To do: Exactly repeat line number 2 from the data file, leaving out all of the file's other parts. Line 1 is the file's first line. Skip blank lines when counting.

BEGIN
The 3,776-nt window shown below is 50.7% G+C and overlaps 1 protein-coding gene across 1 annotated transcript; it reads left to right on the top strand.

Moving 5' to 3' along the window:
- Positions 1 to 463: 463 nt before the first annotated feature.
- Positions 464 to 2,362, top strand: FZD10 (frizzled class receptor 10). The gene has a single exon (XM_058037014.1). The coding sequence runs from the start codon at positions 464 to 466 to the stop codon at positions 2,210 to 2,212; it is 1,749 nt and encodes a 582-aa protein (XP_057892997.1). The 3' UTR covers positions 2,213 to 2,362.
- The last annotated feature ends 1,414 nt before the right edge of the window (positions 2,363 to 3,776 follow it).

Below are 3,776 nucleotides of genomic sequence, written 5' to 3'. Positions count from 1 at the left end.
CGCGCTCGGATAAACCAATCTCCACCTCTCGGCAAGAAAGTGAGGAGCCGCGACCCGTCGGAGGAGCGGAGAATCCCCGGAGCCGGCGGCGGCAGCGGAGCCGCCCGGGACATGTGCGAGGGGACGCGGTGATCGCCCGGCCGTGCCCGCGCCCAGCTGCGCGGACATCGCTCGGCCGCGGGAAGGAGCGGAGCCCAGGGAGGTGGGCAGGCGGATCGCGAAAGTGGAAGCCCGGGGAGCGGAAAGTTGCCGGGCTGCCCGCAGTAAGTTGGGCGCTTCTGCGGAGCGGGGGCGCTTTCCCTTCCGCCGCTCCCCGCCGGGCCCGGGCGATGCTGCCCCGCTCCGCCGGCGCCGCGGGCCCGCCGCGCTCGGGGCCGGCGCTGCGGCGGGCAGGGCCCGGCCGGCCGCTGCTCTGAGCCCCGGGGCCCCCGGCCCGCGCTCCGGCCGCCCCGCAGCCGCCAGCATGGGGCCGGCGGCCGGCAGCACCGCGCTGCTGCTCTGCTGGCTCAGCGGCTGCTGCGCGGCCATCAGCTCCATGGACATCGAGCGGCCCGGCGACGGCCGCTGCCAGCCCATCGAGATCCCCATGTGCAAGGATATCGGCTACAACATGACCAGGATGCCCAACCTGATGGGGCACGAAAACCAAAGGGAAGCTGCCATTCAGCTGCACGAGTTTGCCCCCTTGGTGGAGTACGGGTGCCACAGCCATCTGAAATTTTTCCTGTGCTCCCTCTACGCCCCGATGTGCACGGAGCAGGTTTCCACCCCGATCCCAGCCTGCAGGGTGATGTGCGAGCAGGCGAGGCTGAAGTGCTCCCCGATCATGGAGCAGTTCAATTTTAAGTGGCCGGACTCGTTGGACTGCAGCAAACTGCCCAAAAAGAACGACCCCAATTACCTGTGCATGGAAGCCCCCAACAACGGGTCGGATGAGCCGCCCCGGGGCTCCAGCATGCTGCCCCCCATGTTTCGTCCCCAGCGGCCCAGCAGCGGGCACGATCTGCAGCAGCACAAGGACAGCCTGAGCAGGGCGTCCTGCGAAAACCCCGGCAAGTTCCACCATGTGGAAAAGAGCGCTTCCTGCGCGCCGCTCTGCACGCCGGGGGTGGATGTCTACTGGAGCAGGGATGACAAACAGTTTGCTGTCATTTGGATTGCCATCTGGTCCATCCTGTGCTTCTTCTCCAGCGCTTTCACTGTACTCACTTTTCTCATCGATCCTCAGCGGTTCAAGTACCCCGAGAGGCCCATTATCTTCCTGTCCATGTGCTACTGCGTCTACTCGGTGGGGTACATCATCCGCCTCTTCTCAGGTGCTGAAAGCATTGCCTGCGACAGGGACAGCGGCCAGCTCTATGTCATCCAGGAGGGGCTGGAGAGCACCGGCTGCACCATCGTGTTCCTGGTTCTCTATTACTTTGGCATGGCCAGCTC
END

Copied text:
Moving 5' to 3' along the window: